Well, looks like the Government of Iran would be in attendance.  I therefore filed for a specific license. OFAC was exceptionally gracious and gave me one with ease, thankfully being very mindful of the imminent conference date. I went, spoke, and really enjoyed Denmark, its cultural offerings, and wonderful people. More on that in a later post.

But why is my experience important? For one, it again shows how far-reaching the sanctions regulations are, particularly for Iran deal supporters and critics who very wrongfully think all business between the US and Iran is now lawful.  Second, this is incredibly timely – think of all the conferences that have crept up around Europe, the United States, and the Middle East (including Iran) focused on Iran business– effectively “meet and greets” between people from within Iran and others outside, be they businessmen interested in doing a deal, or just simply to network. Now obviously, networking in and of itself is not necessarily a problem, neither is basic personal communication, but to attend and present at an Iran-focused forum where Iranian government officials would be in attendance is problematic.  This is not to mention facilitation, which could also be a major issue.

All this said, although OFAC does clearly not want U.S. persons to engage in unlawful commerce with Iran, it generally does maintain a favorable policy on people-to-people exchanges between the two countries.  This is likely why my license was issued.   My hope is that my experience helps illustrate to readers the far reach of U.S. sanctions laws on Iran, and the need to continue emphasizing compliance.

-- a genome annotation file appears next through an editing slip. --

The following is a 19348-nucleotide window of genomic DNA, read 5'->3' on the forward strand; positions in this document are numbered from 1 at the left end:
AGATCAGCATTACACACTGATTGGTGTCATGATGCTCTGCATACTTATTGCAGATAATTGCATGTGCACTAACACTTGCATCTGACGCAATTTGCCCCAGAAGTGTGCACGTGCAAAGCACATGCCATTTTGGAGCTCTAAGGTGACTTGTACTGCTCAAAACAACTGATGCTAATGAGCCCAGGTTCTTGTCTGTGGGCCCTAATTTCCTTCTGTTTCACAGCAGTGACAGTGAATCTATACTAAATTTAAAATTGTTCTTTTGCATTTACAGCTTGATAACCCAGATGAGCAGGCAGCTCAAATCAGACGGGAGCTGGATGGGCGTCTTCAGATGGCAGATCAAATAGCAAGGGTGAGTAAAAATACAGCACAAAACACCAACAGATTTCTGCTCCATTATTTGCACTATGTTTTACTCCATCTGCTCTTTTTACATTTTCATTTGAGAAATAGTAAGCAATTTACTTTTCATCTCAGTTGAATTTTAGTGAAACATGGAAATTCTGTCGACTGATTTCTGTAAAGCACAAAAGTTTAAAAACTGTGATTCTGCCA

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Trump Sanctions Iran

This heading is perhaps a bit more exciting than it should be, but maybe that’s necessary given the tone of the White House this week towards Iran, following that country’s recent missile tests.  Two days after US National Security Advisor Lt. Gen. (Ret) Michael Flynn announced that the administration was “officially putting Iran on notice,” the US Department of the Treasury’s Office of Foreign Assets Control (OFAC) made a handful of designations of Iranian and other entities to its Specially Designated Nationals (SDN) list.

Today’s addition is relatively lengthy, with entities ranging from individuals in Iran to companies in the Persian Gulf and China.  They were designated under Executive Orders dating to the Bush Administration.  While this may sound exceptionally aggressive, it is relatively insignificant by many measures if viewed from a legal standpoint.  The Obama administration frequently made these types of designations.

The true impact of these designations is that they can potentially place a non-legal damper on Iran’s trade with the world.  While the SDN list is an “American” list – there are secondary sanctions, meaning that third country entities dealing with these entities could face some types of repercussions in their affairs in the United States.  Beyond that, all the designated entities are sure to be similarly blocked by other financial institutions and businesses around the world (for example, banks in Asia may also freeze their accounts or not do business with them).  This can naturally impact Iran’s access to missile technologies and related services.